For more: Pictures from space! See our image of the day

A striking image

Lightning struck near the Artemis 1 rocket on Sept. 12, 2022. (Image credit: NASA)

On Sept. 12, lightning came quite close to the Artemis 1 rocket out on the launch pad at NASA's Kennedy Space Center in Florida. But the lightning didn't come from a bright blue sky, of course. This image combines NASA's footage of the strike with a "clear day frame" filter that substitutes the stormy sky with a view of the rocket under calmer weather. – Meghan Bartels

For more: Pictures from space! See our image of the day

 A glimpse of Greece 

European astronaut Samantha Cristoforetti shared an image of Greece's Santorini island as seen from space. (Image credit: NASA/ESA/Samantha Cristoforetti)

European astronaut Samantha Cristoforetti shared an image of Greece's Santorini island as seen from space. "Greece is the birthplace of countless myths, of philosophy, democracy & the Olympic Games!" she wrote in a tweet(opens in new tab) accompanying a dozen different images of the nation, including mainland locations like Thessaloniki, "enchanting islands" like Samothrace, and a night view of the capital city of Athens.

"I love the intricate patterns of Greece’ coastlines, the tongues of land protruding into the seas, the cities nested in the bays, like Thessaloniki," she wrote in another tweet. – Meghan Bartels 

Join our Space Forums (opens in new tab) to keep talking space on the latest missions, night sky and more! And if you have a news tip, correction or comment, let us know at: community@space.com. (opens in new tab)

Join our Space Forums to keep talking space on the latest missions, night sky and more! And if you have a news tip, correction or comment, let us know at: community@space.com.

Doris Elin Urrutia
Contributing Writer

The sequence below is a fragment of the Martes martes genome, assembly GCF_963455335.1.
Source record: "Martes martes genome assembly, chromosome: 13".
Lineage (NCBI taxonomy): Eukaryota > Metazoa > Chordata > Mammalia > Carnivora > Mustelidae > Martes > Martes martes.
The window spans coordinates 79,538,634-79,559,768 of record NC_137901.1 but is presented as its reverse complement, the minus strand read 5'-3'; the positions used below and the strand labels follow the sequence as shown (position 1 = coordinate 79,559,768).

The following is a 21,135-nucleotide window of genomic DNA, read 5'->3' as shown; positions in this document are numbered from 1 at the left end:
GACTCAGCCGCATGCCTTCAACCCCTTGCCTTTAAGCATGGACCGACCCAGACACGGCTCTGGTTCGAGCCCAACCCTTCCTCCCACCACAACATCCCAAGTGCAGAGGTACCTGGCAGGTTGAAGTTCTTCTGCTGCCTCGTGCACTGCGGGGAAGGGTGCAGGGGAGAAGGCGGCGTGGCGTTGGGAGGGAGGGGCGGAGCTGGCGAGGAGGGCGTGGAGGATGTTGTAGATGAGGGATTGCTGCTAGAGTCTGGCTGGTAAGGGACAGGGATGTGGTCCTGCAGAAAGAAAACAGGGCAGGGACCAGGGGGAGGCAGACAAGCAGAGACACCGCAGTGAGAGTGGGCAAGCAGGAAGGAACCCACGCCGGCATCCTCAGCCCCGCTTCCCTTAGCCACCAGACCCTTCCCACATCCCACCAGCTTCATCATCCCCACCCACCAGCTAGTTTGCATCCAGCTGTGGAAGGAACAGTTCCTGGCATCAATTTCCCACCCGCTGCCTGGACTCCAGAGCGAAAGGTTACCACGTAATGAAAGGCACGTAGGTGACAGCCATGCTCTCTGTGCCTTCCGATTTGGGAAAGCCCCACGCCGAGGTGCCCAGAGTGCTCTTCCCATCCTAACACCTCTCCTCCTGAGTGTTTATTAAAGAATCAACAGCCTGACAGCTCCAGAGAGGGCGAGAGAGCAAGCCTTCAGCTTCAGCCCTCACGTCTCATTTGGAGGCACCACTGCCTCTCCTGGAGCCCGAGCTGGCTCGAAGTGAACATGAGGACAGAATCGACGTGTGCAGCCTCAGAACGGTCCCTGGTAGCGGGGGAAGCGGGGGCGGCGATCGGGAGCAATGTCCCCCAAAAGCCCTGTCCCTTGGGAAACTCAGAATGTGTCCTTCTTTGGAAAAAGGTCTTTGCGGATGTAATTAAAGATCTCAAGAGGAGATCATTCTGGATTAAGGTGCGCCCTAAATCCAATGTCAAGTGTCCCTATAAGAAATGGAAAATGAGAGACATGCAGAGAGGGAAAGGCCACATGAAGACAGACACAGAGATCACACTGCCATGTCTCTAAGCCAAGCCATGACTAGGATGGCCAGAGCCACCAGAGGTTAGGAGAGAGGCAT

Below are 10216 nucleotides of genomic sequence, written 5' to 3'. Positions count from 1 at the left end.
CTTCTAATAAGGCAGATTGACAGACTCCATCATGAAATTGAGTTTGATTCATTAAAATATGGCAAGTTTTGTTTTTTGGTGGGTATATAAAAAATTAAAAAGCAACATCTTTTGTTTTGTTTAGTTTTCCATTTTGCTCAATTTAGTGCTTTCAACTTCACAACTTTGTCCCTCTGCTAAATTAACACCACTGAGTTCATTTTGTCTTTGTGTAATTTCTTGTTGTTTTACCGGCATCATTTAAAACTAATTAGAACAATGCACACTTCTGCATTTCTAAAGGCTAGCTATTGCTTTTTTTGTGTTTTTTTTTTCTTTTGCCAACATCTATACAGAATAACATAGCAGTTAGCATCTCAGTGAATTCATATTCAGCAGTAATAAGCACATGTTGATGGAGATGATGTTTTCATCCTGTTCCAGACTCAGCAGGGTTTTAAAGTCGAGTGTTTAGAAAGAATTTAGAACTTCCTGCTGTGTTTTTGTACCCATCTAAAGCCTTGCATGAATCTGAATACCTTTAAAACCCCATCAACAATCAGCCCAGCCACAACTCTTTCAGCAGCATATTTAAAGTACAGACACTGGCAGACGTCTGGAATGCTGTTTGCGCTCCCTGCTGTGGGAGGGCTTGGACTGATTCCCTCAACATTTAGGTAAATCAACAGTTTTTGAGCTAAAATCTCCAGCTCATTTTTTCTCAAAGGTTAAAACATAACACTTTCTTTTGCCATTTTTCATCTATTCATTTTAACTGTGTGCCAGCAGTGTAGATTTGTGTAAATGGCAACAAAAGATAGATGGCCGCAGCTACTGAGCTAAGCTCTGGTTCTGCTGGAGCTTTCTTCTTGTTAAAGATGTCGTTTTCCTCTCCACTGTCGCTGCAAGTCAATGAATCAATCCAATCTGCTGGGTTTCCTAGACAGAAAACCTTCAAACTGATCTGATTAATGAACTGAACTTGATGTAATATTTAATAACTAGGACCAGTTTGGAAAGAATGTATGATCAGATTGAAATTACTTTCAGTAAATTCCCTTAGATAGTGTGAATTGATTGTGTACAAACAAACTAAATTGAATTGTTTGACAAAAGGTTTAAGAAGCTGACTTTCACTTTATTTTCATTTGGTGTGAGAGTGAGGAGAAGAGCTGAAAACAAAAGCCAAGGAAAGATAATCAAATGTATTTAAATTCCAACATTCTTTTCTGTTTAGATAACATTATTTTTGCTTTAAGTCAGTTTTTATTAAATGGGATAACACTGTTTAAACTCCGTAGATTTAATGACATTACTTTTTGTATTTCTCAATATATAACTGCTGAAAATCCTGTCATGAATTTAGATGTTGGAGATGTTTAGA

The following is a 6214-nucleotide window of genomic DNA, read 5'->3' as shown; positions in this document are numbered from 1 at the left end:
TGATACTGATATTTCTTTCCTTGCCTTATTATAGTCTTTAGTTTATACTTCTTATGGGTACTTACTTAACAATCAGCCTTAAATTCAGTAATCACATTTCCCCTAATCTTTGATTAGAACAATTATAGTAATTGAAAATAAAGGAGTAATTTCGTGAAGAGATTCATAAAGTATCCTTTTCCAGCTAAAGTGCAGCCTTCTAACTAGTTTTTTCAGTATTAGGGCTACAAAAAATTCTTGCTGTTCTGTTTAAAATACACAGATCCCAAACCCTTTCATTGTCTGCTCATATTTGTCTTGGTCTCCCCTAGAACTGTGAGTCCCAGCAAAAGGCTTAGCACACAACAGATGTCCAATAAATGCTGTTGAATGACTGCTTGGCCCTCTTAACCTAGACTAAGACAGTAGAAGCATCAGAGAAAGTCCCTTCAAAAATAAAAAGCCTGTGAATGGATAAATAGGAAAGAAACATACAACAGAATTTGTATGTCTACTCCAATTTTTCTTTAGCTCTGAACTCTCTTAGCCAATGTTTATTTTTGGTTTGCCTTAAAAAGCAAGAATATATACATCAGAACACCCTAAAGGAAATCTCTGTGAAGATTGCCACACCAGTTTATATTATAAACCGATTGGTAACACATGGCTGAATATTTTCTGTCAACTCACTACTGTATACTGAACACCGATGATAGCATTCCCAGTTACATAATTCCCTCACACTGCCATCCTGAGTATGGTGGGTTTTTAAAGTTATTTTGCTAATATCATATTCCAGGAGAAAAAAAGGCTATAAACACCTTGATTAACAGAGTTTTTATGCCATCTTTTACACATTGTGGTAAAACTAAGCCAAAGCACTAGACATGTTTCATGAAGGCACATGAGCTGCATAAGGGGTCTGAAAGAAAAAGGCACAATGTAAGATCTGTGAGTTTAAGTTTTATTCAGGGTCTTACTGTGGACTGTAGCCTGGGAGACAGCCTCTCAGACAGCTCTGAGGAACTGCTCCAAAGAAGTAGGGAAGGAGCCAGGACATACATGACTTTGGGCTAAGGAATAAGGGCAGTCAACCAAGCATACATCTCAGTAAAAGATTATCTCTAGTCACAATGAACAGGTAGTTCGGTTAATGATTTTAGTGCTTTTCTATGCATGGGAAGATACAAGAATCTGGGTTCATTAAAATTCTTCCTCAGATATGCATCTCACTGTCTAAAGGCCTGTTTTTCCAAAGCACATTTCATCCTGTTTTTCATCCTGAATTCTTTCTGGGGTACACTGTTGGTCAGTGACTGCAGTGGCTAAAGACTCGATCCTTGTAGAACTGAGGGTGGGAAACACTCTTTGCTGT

Doris is a science journalist and Space.com contributor. She received a B.A. in Sociology and Communications at Fordham University in New York City. Her first work was published in collaboration with London Mining Network, where her love of science writing was born. Her passion for astronomy started as a kid when she helped her sister build a model solar system in the Bronx. She got her first shot at astronomy writing as a Space.com editorial intern and continues to write about all things cosmic for the website. Doris has also written about microscopic plant life for Scientific American’s website and about whale calls for their print magazine. She has also written about ancient humans for Inverse, with stories ranging from how to recreate Pompeii’s cuisine to how to map the Polynesian expansion through genomics. She currently shares her home with two rabbits. Follow her on twitter at @salazar_elin.

  • Non-Lurker
    On the Space.com Amazing Images of the week site, an artist's depiction of Enceladus has been mislabeled as being that of a photo of two storms on Jupiter merging and as having been taken by Juno. Don't get me wrong. I have always enjoyed the space photos and images of the week.



    https://www.space.com/32252-amazing-images.html?utm_source=notification
    Reply